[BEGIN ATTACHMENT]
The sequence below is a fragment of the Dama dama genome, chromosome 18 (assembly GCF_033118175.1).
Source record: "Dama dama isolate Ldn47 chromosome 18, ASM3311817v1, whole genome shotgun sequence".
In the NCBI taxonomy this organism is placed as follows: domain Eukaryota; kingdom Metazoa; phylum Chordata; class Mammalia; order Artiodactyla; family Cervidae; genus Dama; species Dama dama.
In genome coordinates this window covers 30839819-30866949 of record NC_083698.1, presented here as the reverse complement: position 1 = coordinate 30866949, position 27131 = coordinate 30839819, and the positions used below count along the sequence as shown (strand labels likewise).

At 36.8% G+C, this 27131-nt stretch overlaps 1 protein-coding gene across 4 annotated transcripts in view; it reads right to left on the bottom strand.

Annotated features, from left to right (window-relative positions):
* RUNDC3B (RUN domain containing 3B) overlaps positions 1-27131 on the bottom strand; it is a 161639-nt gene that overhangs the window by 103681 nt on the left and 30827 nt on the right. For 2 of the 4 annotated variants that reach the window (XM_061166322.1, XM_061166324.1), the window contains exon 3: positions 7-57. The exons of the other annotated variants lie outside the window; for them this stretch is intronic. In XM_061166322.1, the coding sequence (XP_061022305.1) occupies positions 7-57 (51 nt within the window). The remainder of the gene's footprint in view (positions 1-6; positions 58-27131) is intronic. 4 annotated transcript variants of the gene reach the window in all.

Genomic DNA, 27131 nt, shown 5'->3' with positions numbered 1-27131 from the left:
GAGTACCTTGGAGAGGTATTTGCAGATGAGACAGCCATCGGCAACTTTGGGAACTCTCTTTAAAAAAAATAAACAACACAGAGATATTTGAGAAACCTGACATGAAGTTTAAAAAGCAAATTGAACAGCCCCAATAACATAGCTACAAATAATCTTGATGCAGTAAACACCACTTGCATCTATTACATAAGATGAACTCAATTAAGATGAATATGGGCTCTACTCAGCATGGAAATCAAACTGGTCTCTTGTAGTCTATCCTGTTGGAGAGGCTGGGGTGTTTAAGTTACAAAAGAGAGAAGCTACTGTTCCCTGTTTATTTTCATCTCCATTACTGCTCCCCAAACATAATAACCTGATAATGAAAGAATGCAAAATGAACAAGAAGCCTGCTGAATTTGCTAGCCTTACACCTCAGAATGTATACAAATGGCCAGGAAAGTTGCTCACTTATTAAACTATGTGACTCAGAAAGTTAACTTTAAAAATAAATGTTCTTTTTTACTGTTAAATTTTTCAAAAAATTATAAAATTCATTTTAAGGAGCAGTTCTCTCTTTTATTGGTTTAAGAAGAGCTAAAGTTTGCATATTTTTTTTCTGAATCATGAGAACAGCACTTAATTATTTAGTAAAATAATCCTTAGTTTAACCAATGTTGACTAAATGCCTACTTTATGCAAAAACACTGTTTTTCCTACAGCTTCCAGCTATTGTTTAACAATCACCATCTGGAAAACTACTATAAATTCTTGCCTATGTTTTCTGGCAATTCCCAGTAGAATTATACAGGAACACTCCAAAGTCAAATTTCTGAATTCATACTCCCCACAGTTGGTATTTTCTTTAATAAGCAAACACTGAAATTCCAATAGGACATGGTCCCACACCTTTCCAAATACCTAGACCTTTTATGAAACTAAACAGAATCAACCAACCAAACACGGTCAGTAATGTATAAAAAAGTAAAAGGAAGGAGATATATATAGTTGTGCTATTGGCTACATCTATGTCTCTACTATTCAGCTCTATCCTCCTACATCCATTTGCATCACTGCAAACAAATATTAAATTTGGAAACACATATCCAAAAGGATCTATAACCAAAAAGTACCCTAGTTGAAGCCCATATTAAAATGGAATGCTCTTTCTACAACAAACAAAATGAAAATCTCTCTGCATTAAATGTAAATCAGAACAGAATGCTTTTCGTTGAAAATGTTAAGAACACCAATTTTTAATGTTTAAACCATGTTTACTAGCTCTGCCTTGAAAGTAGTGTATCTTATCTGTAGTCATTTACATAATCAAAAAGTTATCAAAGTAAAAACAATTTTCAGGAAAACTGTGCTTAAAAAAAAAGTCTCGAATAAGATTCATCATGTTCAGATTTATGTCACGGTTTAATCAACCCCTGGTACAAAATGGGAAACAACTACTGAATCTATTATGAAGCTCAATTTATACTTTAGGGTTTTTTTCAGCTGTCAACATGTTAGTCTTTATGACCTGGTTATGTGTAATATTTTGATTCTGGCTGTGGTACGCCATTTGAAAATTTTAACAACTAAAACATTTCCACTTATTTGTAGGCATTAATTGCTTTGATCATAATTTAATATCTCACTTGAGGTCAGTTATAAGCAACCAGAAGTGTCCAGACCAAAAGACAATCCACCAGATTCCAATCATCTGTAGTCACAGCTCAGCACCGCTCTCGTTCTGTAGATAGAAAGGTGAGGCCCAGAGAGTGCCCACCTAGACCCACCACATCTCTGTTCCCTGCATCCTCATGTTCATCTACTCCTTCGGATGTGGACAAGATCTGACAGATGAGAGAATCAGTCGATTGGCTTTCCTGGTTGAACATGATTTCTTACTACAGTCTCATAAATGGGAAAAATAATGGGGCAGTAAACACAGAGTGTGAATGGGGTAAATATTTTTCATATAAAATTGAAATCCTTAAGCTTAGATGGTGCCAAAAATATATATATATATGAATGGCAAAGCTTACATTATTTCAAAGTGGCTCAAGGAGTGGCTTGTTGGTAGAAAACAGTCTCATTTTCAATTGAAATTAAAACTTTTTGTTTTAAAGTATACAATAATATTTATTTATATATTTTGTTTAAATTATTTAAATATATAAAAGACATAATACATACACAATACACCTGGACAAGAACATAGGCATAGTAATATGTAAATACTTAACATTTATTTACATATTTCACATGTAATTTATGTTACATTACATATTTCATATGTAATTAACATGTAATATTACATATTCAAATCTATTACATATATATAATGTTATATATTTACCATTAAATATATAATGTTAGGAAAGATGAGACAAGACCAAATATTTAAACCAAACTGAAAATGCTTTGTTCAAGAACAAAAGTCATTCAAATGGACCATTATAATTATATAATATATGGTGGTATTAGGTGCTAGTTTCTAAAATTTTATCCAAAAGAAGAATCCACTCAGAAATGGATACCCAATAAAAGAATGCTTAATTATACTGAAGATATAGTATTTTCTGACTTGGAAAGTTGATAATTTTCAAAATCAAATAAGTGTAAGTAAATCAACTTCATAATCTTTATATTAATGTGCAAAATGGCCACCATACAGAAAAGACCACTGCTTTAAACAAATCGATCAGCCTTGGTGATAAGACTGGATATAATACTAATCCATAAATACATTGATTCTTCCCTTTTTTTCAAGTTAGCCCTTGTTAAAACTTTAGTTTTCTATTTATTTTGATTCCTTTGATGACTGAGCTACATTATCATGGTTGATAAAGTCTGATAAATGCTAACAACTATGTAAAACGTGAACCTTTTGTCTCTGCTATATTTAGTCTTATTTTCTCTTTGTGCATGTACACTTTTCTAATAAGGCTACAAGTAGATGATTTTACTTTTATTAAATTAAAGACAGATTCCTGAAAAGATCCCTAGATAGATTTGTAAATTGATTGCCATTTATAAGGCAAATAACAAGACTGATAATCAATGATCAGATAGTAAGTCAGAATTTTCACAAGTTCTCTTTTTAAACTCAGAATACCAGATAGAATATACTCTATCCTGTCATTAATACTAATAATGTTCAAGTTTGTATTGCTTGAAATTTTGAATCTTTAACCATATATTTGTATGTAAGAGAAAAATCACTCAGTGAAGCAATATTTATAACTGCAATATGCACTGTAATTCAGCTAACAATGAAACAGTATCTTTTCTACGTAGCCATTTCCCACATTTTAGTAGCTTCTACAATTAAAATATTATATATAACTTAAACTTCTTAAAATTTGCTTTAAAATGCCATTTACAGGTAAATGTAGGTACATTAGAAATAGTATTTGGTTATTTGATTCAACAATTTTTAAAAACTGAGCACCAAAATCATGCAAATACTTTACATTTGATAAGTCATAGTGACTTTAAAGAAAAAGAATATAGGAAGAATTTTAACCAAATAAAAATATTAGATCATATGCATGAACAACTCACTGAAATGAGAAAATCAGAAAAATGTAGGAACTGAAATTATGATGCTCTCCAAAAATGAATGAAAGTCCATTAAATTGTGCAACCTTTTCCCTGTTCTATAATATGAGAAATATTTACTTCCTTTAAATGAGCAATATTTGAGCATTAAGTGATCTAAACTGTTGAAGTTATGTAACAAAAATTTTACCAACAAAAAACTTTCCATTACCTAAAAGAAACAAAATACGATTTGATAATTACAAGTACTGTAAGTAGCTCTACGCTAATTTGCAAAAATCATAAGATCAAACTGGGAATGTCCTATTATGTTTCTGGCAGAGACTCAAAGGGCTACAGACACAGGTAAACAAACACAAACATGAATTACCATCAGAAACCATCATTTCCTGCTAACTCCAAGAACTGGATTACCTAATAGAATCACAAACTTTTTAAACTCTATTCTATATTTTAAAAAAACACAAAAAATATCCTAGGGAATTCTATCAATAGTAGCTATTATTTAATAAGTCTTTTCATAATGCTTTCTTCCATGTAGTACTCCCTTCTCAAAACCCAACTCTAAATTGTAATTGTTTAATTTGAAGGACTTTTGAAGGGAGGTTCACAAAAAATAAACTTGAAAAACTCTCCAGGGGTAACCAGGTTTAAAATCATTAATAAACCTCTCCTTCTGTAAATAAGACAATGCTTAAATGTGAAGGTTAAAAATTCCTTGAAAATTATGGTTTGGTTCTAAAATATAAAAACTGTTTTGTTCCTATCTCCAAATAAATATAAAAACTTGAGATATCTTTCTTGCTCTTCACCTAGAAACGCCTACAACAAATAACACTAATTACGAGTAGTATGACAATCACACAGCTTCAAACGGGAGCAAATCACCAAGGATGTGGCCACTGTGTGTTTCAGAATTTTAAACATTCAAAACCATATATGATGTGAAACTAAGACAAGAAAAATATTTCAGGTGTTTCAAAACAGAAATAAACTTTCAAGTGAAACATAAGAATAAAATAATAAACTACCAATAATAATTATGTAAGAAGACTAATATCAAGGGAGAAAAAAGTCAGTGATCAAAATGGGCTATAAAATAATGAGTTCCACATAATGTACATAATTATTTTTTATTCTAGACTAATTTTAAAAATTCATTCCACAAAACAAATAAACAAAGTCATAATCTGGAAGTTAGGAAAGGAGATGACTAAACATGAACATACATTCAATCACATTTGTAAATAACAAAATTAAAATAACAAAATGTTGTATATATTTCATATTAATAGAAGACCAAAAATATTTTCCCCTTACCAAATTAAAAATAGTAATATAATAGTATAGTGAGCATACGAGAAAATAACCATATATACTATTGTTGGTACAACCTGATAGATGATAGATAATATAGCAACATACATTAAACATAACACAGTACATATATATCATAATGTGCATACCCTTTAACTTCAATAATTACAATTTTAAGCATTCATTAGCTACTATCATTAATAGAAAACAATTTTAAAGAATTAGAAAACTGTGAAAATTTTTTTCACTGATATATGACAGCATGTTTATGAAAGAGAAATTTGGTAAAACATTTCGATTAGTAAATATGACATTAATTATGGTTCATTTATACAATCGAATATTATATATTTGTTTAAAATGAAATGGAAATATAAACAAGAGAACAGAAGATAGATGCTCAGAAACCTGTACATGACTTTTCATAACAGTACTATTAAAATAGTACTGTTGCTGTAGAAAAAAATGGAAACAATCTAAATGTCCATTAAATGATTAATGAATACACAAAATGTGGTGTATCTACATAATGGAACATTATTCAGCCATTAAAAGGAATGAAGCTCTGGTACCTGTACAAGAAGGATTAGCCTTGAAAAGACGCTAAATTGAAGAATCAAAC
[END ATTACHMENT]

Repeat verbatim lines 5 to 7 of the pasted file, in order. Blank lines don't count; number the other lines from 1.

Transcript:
At 36.8% G+C, this 27131-nt stretch overlaps 1 protein-coding gene across 4 annotated transcripts in view; it reads right to left on the bottom strand.

Annotated features, from left to right (window-relative positions):
* RUNDC3B (RUN domain containing 3B) overlaps positions 1-27131 on the bottom strand; it is a 161639-nt gene that overhangs the window by 103681 nt on the left and 30827 nt on the right. For 2 of the 4 annotated variants that reach the window (XM_061166322.1, XM_061166324.1), the window contains exon 3: positions 7-57. The exons of the other annotated variants lie outside the window; for them this stretch is intronic. In XM_061166322.1, the coding sequence (XP_061022305.1) occupies positions 7-57 (51 nt within the window). The remainder of the gene's footprint in view (positions 1-6; positions 58-27131) is intronic. 4 annotated transcript variants of the gene reach the window in all.